Food for Thought

Imagine this – let’s say you are out with someone you’ve just met. The restaurant you are in is exquisite and the food you’ve ordered looks delicious. The moment the person you are with starts eating, whether you realise it or not, you’ve already judged the person. You’ve made up your mind about the kind of person you are with.

It is safe to say then, that the way we eat defines who we are and where we hail from.

Food is an essential part of all our lives. The way people gather, behave and discuss food across continents is influenced by culture. If the Asians are touted to arrange their tableware on the floor and eat with their hands, the Japanese make a slurping noise while consuming their food to show appreciation. Some countries have three-course meals whereas some countries do not have a designated time to eat.

India’s cuisine is as diverse as its culture. Appetisers and meals include the usage of variety of spices and are prepared differently in different parts of the country. Each region is known for specific kinds of food.

According to Indian history, back in the 12th century, a lot of attention was given to the way dishes were cooked and how they tasted. Indian spices and herbs were one of the most sought after trade commodities. To this day, the differing uses of spices in Indian dishes are in demand.

Most chefs in India describe the Thali system, which has an assortment of bread, rice, vegetarian and non-vegetarian dishes and dessert, as eating pre-plated food. Plating of Indian cuisine involves mixing spices, flavours and colours to make an Indian dish look like a western dish. The catch, here, is to have an understanding of how to blend different flavours together.

Although the Thali system is quite popular in India, presentation of food to make it look appetising is still not far behind. Chefs use garnishes imaginatively to make dishes look attractive. Even the type and colour of metal ware to be used is given a lot of importance.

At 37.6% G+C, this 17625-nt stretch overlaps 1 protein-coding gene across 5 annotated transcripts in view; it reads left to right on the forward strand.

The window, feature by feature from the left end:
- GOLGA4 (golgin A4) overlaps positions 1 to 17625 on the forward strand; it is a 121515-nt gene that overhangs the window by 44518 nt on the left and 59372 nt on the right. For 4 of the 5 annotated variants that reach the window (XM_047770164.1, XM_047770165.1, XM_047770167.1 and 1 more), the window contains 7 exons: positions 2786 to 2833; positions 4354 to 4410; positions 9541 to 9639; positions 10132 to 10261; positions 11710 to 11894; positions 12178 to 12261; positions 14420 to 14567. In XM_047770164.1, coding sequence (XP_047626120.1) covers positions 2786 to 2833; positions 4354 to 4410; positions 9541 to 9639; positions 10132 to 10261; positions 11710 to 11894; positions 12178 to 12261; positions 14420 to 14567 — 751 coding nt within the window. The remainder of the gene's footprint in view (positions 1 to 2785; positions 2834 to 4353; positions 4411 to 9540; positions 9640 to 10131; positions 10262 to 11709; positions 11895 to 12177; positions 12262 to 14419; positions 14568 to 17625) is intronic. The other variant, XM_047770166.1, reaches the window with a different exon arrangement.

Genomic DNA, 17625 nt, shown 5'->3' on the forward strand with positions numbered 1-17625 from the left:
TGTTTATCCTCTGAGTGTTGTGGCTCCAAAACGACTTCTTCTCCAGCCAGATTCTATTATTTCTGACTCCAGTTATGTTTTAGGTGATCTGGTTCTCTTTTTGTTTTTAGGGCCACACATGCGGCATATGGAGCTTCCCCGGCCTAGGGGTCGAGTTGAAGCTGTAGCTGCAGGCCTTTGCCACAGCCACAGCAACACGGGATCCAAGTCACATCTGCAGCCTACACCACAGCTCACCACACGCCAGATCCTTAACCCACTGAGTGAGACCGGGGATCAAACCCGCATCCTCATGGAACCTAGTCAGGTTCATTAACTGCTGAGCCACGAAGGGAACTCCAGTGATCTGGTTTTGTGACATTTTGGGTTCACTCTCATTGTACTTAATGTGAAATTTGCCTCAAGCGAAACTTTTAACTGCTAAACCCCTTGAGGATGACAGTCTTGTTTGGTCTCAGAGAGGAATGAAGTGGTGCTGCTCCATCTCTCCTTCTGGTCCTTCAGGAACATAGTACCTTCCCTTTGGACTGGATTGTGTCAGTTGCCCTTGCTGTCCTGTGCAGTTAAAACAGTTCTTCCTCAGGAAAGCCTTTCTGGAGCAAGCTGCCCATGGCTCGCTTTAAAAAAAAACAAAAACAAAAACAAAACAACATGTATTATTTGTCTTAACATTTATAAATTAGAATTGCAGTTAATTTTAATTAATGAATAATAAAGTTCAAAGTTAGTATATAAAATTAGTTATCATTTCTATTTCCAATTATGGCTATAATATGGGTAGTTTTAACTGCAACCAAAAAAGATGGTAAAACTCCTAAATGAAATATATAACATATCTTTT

As much as experimentation of food and its style is being undertaken, visual representation is increasingly distinct across different parts of the world. Satish Venkatachaliah, Head of the Table, Something’s Cooking Culinary Arts Private Limited, seems to agree. “If you look at European and French cuisine, their visual representation is very artistic. It’s not just about the use of meat or the cooking style, but they make sure it looks visually appealing. If you look at India, for instance, visual representation may not play a huge role,” he says.

Indian food may be getting better in terms of presentation in fine dining restaurants, but with buffet style of serving food gaining momentum, it still falls behind. “Not only is the concept of self-service changing in India, but with buffet style of serving food, apart from setting the buffet table, plating is given the least importance here,” says Satish

Therefore, the kind of food we eat and the way we eat speaks volumes about the kind of people we are and is also heavily influenced by the culture we belong to.


Amitha HB

Amitha H.B. is a 22-year-old aspiring journalist from Bangalore. Obsessed with movies and TV shows; you’ll generally find her discussing them at length when she is not writing. She currently works as a freelance writer with Campus Diaries.